In week 10 Mike Blackburn will be writing a blog on early analysis on what was an interesting season in the troposphere. In this blog I’ll give a quick update on the northern hemisphere stratospheric winter and its implications for ozone as we enter spring. Unlike recent stratospheric winters, with dramatic mid-winter major stratospheric sudden warmings, this winter was a rather placid affair with a strong, cold polar vortex dominating the flow throughout the season. The vortex has been particularly anomalous throughout February and into March One sign of this were the very cold temperatures at 50hPa throughout winter 2010/11:
A cold polar vortex indicates a lack of dynamical activity in the stratosphere with the usual vacillations of polar temperatures and jet strength, caused by the interaction of the polar vortex with tropospherically generated planetary waves absent. Recent work has also suggested that an anomalously strong polar vortex can influence the tropospheric jet to be further poleward and stronger than normal. These tropsopheric weather patterns are associated with a positive anomaly in the Arctic Oscillation index (AOI), which measures the pressure gradient between the polar cap and the mid-latitudes. A plausible case could be made for the very strong polar vortex in late winter to have played a role in the shift from the very negative AOI values of early winter which were associated with colder weather over North America and Europe toward the more positive values in late winter, giving us a very mild February.
A cold late winter in the Arctic stratosphere is a warning sign for atmospheric chemists, since cold conditions are the foundation of larger than normal ozone depletion in Arctic spring. The reasons for this dependence on temperature starts with the formation of polar stratospheric clouds. The stratosphere is extremely dry, but when conditions are cold enough at the poles it is possible for clouds to form from either pure water ice or a combination of water and nitric or sulphuric acid particles. Some observations of polar stratospheric clouds from the Calipso lidar are shown here.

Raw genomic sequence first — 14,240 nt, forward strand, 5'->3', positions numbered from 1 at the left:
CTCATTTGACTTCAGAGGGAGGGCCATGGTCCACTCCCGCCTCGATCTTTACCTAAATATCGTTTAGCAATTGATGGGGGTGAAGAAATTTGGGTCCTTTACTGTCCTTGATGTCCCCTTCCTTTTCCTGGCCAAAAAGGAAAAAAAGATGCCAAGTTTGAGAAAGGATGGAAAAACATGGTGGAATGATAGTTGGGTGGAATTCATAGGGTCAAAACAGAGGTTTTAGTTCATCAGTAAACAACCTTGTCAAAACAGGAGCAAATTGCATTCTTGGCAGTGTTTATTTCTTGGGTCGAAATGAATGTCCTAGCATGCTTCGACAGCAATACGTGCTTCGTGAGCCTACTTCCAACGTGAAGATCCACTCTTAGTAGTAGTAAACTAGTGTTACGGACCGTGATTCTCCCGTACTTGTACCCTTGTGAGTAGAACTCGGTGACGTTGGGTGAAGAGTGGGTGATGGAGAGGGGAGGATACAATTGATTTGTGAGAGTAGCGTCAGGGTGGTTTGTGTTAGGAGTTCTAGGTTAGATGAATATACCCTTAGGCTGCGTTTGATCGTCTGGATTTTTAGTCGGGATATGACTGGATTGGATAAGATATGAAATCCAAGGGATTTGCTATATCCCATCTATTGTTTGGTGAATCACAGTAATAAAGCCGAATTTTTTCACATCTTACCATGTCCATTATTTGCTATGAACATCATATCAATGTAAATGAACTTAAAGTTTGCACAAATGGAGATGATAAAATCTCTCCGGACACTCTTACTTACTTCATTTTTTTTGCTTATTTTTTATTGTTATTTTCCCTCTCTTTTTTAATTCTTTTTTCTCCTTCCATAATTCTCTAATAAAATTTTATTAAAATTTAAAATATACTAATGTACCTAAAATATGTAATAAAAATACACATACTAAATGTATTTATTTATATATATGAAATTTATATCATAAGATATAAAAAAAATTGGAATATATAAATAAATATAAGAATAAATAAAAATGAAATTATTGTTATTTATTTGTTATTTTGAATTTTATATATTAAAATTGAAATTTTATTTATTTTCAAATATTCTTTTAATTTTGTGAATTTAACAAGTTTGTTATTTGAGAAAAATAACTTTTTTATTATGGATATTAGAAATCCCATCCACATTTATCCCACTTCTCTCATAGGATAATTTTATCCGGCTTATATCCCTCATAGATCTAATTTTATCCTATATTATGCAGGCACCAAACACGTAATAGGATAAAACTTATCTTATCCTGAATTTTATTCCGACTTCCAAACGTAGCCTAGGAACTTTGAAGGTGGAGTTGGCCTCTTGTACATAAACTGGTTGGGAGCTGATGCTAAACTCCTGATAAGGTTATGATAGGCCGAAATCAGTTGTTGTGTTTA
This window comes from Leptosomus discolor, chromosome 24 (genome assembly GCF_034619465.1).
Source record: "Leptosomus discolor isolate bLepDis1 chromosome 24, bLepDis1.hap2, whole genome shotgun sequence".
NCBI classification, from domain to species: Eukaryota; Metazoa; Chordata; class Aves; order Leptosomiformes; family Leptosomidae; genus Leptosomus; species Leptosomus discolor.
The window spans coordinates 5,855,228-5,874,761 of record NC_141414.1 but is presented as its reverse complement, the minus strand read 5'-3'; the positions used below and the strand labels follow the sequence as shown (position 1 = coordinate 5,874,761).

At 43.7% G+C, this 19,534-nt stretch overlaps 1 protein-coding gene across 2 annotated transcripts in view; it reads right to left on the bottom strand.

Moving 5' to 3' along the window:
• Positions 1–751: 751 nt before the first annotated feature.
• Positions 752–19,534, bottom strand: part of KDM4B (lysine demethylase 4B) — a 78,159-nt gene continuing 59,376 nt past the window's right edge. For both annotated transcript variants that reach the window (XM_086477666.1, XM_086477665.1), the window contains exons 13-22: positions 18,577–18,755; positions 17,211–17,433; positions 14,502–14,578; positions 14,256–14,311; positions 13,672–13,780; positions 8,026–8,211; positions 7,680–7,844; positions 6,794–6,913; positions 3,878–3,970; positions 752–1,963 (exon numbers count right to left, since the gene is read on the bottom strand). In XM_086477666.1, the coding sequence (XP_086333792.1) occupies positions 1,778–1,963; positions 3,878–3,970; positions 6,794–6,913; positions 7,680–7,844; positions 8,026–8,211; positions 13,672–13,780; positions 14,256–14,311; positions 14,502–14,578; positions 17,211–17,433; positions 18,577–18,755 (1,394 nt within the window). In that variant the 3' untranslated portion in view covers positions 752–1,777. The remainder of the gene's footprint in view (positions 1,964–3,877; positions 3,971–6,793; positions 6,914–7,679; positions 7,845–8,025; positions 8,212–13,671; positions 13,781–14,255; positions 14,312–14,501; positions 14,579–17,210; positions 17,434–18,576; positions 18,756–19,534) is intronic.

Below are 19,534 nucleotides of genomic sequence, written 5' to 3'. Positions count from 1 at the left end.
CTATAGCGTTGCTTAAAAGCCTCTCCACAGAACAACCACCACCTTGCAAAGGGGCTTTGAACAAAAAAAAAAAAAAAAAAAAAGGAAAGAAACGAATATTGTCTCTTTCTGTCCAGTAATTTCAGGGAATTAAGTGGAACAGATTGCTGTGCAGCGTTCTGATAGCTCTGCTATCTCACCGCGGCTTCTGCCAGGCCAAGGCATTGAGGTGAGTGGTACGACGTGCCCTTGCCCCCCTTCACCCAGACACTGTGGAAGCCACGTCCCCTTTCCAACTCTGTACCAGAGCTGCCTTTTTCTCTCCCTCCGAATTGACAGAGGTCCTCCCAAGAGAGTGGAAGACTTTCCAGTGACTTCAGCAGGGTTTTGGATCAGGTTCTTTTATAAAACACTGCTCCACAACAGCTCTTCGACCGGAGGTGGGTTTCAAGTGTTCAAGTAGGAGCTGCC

The stratospheric temperature trace above shows the thresholds for the formation of two different types of polar stratospheric clouds, and the mean polar temperature remaining below one of these thresholds. Polar stratospheric clouds are important for polar ozone depletion because chemical reactions on their surface allow chlorine compounds to be liberated from inactive reservoir compounds which do not react with ozone to so called ClOx compounds which do. The key ingredients for enhanced polar ozone depletion are cold temperatures which allow polar stratospheric clouds to form and sunlight to provide energy input for the chemical reactions which destroy ozone, hence the formation of the largest ozone holes in stratospheric spring.
The Arctic stratospheric spring, unlike the Antarctic has a great deal of year-to-year variability. This means that in some years with colder temperatures there is significant chemical ozone depletion while in other years with warmer temperatures there isn’t. There is a good empirical relationship between the area of polar stratospheric clouds in the Arctic, as inferred from temperature observations and the amount of ozone depletion in the Arctic (as described in this study).
In general this means a much weaker ozone ‘hole’ in the northern hemisphere compared to the southern hemisphere, although in some years Arctic ozone depletion can be significant. It already looks like the spring of 2011 might be shaping up to be one of those years. Assimilated ozone observations from the MLS satellite show significant regions of ClO concentrations and depleted ozone, look particularly at the 490K plots (follow this link to produce similar plots for previous years).